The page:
The Curious Case of the Head of Hermes Discovered in Downtown Athens

The head was found built into a part of the city's sewage system. A deliberate sacrilege? It wouldn't be the first.

A mystery surrounds the recent finding of a carved head of the Greek god Hermes, thought to once have been part of a herma (a sculpture comprising of a head or bust atop a tall rectangular base), found during works by the Municipality of Athens on Aiolou Street.

The head was found “built” into the wall of a modern sewage pipe, thus turning a once proud road marker of the ancient Athenians into a marker of their descendants’ wastewater.


One could argue that this is the second “sacrilege” committed at the expense of such hermae throughout the centuries. The first sacrilege dates to 415 BC, when the Peloponnesian War was entering its 2nd phase and the Athenians were preparing for the, ultimately unsuccessful, Sicilian Expedition.

Ancient Greeks used these hermae as road markers at large crossings and outside important public and private spaces in Athens. The sculptures, as renowned Greek archaeologist and academic Michalis Tiverios writes in an article, consisted of a human head, usually of a bearded Hermes, atop a square pillar with two rectangular protrusions on each side instead of arms. The only other body part the Athenians depicted realistically was the phallus.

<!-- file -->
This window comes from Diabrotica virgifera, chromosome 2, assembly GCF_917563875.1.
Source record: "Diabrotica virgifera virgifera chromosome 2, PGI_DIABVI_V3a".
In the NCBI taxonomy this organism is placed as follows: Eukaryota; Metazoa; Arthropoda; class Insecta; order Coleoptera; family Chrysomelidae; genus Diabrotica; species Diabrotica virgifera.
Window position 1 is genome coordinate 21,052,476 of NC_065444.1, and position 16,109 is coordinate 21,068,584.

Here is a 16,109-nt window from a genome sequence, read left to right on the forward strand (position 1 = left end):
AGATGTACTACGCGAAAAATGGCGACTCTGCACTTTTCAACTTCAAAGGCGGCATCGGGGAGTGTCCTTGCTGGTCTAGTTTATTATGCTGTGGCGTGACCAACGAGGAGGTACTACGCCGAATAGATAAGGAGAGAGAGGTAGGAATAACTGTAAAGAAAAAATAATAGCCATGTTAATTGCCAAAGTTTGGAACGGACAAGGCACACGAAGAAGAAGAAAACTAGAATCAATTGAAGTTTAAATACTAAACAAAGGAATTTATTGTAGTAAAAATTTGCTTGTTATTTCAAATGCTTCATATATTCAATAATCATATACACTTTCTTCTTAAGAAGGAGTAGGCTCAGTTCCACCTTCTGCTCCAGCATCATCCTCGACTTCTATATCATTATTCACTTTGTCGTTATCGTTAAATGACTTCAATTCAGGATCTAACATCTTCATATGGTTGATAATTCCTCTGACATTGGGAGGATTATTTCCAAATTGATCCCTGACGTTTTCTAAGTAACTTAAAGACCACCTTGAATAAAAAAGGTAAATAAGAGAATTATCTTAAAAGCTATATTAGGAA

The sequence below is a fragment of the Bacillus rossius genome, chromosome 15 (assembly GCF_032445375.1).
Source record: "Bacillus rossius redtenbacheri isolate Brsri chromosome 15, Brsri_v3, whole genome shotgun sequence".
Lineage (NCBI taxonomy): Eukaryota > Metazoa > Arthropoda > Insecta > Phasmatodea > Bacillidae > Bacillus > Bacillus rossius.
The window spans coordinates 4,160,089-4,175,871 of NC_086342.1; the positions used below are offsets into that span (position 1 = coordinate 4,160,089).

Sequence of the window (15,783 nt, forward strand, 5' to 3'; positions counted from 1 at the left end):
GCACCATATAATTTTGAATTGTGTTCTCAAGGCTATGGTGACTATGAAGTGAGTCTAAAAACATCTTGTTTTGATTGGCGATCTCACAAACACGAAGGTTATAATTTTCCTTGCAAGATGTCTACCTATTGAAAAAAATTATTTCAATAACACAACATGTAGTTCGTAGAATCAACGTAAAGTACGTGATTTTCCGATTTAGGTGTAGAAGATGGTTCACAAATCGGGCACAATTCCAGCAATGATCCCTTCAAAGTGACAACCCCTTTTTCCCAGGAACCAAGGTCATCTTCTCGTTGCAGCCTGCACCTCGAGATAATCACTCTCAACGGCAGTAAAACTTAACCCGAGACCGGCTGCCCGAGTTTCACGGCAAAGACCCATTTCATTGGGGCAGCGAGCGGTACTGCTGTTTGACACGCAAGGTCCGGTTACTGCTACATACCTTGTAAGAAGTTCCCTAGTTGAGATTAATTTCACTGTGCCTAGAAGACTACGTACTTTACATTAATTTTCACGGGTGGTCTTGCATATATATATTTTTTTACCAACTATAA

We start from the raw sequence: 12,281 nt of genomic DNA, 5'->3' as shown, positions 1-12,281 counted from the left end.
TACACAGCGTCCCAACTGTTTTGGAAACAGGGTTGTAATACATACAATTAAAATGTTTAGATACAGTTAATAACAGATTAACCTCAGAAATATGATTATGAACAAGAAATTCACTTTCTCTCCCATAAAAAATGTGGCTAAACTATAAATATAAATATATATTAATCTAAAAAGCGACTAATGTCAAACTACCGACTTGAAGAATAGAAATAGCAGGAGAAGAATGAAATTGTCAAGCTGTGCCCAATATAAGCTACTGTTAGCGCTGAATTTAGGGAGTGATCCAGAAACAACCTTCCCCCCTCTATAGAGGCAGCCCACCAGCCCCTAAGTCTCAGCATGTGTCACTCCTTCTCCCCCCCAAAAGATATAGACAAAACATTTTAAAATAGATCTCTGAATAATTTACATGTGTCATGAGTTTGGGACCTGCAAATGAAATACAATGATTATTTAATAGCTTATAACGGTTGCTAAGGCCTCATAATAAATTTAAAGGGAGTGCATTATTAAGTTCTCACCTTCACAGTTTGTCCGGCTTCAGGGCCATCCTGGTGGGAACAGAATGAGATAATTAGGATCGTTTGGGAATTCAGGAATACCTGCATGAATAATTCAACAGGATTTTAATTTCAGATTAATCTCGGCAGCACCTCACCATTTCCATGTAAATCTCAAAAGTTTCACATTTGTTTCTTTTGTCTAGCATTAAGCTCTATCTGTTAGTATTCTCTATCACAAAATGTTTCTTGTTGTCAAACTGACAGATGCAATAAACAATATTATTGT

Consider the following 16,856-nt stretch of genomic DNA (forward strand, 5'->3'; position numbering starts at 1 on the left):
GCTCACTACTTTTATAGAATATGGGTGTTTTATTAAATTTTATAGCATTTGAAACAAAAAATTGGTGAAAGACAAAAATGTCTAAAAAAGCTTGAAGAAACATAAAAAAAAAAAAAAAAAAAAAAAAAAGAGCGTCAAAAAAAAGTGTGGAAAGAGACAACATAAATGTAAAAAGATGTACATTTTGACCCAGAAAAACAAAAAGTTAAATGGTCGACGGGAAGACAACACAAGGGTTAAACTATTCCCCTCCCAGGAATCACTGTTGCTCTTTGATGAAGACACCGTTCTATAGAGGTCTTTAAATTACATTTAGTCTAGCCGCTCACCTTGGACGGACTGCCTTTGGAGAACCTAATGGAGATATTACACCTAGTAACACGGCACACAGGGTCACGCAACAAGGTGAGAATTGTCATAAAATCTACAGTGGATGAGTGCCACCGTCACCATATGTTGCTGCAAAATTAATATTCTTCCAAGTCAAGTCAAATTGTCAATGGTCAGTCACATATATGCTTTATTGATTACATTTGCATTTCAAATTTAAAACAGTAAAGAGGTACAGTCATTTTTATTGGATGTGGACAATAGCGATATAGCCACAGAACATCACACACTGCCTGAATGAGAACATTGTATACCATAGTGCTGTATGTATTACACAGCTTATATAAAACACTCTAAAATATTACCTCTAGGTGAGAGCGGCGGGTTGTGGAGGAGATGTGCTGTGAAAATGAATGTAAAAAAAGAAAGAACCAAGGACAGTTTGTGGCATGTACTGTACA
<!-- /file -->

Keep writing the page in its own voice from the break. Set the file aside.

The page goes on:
Much to their surprise, shortly before the fleet departed for the Sicilian Expedition, the Athenians found their messenger gods mutilated. As Tiverios notes, the culprits known as the “Ermokopides” (Hermes mutilators) probably focused on severing the phallus off each sculpture.

Naturally, the event brought great distress to Athenians who were getting ready for war, as it was considered a supreme act of sacrilege that the gods surely would not let go unpunished. Thucydides writes that the city had put a bounty on the heads of the perpetrators and everyone – citizens, foreigners and servants alike – was encouraged to denounce the culprits.

While some sought the causes for the blasphemous mutilation, others were concerned by attempts to overthrow Athenian democracy. Could this mutilation have been an ancient act of provocation?

Suspicions quickly turned towards Alcibiades and his allies; the Athenian politician and commander of the Sicilian Expedition was accused of being behind this destructive act. Strangely, Alcibiades, who wanted to remain in Athens to defend himself, left with the fleet. His political enemies saw this as an opportunity to undermine him while he was far away.  

What followed is a well-known story for those familiar with Alcibiades. When the Athenian fleet landed in Sicily, Alcibiades was called back to Athens to answer for the mutilation of the statues. He defected to Sparta, and played a role in a string of Athenian defeats (although this would not be the last time he would create enemies and defect).

As declared by the Greek Ministry of Culture and Sports, the head, which has been transferred to the Athens Ephorate of Antiquities, is thought to be an original work, probably made between the 4th and 3rd century BC.

This article was first published in Greek on

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